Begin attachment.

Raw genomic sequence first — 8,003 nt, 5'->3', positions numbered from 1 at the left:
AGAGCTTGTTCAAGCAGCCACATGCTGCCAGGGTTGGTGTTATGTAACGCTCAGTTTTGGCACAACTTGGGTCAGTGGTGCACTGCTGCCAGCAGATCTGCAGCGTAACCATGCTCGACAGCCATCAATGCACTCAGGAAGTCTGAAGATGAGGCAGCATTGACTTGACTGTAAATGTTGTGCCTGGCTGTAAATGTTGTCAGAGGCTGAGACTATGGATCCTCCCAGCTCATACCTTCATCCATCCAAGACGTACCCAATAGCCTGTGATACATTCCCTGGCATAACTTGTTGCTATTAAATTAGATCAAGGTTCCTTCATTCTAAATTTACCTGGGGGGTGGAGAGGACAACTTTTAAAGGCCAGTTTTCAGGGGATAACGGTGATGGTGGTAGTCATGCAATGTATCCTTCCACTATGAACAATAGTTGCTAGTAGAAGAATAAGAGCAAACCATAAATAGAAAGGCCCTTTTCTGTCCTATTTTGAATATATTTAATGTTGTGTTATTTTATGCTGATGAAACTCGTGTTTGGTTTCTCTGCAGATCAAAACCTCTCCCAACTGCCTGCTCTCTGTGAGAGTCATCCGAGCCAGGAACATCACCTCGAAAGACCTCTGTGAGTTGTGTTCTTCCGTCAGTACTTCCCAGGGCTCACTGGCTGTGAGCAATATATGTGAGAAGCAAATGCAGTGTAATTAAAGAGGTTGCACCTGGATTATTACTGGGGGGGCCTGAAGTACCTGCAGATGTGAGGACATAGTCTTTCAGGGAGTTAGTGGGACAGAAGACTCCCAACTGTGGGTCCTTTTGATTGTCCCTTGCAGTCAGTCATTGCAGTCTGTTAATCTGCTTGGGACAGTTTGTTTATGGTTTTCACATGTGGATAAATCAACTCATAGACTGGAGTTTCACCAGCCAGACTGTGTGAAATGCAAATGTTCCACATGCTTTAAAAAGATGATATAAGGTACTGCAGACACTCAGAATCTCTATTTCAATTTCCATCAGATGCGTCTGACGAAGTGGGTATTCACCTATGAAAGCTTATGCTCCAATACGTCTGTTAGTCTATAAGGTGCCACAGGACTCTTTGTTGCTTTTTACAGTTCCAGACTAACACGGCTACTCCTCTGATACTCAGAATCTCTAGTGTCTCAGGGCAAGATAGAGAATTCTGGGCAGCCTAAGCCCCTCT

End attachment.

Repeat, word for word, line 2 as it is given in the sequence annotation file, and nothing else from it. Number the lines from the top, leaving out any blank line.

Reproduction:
AGAGCTTGTTCAAGCAGCCACATGCTGCCAGGGTTGGTGTTATGTAACGCTCAGTTTTGGCACAACTTGGGTCAGTGGTGCACTGCTGCCAGCAGATCTGCAGCGTAACCATGCTCGACAGCCATCAATGCACTCAGGAAGTCTGAAGATGAGGCAGCATTGACTTGACTGTAAATGTTGTGCCTGGCTGTAAATGTTGTCAGAGGCTGAGACTATGGATCCTCCCAGCTCATACCTTCATCCATCCAAGACGTACCCAATAGCCTGTGATACATTCCCTGGCATAACTTGTTGCTATTAAATTAGATCAAGGTTCCTTCATTCTAAATTTACCTGGGGGGTGGAGAGGACAACTTTTAAAGGCCAGTTTTCAGGGGATAACGGTGATGGTGGTAGTCATGCAATGTATCCTTCCACTATGAACAATAGTTGCTAGTAGAAGAATAAGAGCAAACCATAAATAGAAAGGCCCTTTTCTGTCCTATTTTGAATATATTTAATGTTGTGTTATTTTATGCTGATGAAACTCGTGTTTGGTTTCTCTGCAGATCAAAACCTCTCCCAACTGCCTGCTCTCTGTGAGAGTCATCCGAGCCAGGAACATCACCTCGAAAGACCTCTGTGAGTTGTGTTCTTCCGTCAGTACTTCCCAGGGCTCACTGGCTGTGAGCAATATATGTGAGAAGCAAATGCAGTGTAATTAAAGAGGTTGCACCTGGATTATTACTGGGGGGGCCTGAAGTACCTGCAGATGTGAGGACATAGTCTTTCAGGGAGTTAGTGGGACAGAAGACTCCCAACTGTGGGTCCTTTTGATTGTCCCTTGCAGTCAGTCATTGCAGTCTGTTAATCTGCTTGGGACAGTTTGTTTATGGTTTTCACATGTGGATAAATCAACTCATAGACTGGAGTTTCACCAGCCAGACTGTGTGAAATGCAAATGTTCCACATGCTTTAAAAAGATGATATAAGGTACTGCAGACACTCAGAATCTCTATTTCAATTTCCATCAGATGCGTCTGACGAAGTGGGTATTCACCTATGAAAGCTTATGCTCCAATACGTCTGTTAGTCTATAAGGTGCCACAGGACTCTTTGTTGCTTTTTACAGTTCCAGACTAACACGGCTACTCCTCTGATACTCAGAATCTCTAGTGTCTCAGGGCAAGATAGAGAATTCTGGGCAGCCTAAGCCCCTCT